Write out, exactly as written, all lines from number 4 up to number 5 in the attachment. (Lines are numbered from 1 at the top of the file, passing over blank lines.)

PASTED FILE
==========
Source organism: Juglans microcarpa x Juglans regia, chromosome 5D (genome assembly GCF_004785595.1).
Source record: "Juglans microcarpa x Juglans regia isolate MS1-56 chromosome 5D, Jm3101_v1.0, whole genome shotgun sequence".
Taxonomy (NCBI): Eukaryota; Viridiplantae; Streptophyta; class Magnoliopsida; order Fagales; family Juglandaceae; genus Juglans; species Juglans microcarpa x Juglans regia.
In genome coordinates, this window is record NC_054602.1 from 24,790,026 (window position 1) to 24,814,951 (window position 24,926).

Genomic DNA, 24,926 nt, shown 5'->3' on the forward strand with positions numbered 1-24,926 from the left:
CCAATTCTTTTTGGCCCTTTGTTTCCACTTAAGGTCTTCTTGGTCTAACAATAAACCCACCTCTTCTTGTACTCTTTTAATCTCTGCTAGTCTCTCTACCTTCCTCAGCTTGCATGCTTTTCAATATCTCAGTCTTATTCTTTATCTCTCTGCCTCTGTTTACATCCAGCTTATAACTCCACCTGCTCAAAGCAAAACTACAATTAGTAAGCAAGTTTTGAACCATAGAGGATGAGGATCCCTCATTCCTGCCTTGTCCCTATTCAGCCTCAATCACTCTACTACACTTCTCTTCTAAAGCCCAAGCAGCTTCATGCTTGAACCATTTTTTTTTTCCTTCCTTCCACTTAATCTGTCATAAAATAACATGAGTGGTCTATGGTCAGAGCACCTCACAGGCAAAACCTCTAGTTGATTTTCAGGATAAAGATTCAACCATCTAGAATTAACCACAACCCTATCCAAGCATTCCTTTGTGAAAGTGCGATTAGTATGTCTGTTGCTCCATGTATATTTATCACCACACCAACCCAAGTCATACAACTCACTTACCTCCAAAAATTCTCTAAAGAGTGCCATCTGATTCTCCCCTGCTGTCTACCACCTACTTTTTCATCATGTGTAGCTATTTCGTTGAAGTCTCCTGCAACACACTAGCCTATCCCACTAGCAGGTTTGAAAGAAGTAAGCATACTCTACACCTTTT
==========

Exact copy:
In genome coordinates, this window is record NC_054602.1 from 24,790,026 (window position 1) to 24,814,951 (window position 24,926).

Genomic DNA, 24,926 nt, shown 5'->3' on the forward strand with positions numbered 1-24,926 from the left: